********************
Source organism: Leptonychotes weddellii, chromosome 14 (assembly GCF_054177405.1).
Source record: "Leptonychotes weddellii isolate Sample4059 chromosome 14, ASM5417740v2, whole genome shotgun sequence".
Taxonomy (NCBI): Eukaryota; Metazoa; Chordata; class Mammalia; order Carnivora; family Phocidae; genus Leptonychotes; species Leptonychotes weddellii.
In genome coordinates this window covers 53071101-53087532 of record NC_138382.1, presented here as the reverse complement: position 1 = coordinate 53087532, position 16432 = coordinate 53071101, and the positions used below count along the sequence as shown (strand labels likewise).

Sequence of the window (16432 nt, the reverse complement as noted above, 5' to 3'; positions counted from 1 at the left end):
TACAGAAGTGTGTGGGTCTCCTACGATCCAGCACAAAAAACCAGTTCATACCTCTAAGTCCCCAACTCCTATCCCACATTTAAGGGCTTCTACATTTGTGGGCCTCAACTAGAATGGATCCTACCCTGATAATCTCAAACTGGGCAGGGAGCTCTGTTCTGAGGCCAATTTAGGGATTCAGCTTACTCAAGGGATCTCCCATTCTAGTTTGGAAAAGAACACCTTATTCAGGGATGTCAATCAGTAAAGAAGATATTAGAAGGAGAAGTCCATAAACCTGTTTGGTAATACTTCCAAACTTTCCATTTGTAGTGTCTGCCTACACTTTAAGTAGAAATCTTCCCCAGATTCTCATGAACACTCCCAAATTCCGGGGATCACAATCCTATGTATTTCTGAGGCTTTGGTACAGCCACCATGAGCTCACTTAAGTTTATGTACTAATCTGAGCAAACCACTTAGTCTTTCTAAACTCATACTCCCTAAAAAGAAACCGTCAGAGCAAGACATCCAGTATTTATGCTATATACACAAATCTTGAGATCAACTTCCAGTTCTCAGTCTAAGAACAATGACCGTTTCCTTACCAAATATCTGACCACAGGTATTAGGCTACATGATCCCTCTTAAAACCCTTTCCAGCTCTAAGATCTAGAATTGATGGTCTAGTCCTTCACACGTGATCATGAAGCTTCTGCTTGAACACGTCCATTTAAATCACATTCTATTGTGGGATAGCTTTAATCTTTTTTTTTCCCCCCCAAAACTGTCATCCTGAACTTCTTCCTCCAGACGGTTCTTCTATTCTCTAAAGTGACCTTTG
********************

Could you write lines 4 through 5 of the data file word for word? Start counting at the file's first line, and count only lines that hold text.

In genome coordinates this window covers 53071101-53087532 of record NC_138382.1, presented here as the reverse complement: position 1 = coordinate 53087532, position 16432 = coordinate 53071101, and the positions used below count along the sequence as shown (strand labels likewise).

Sequence of the window (16432 nt, the reverse complement as noted above, 5' to 3'; positions counted from 1 at the left end):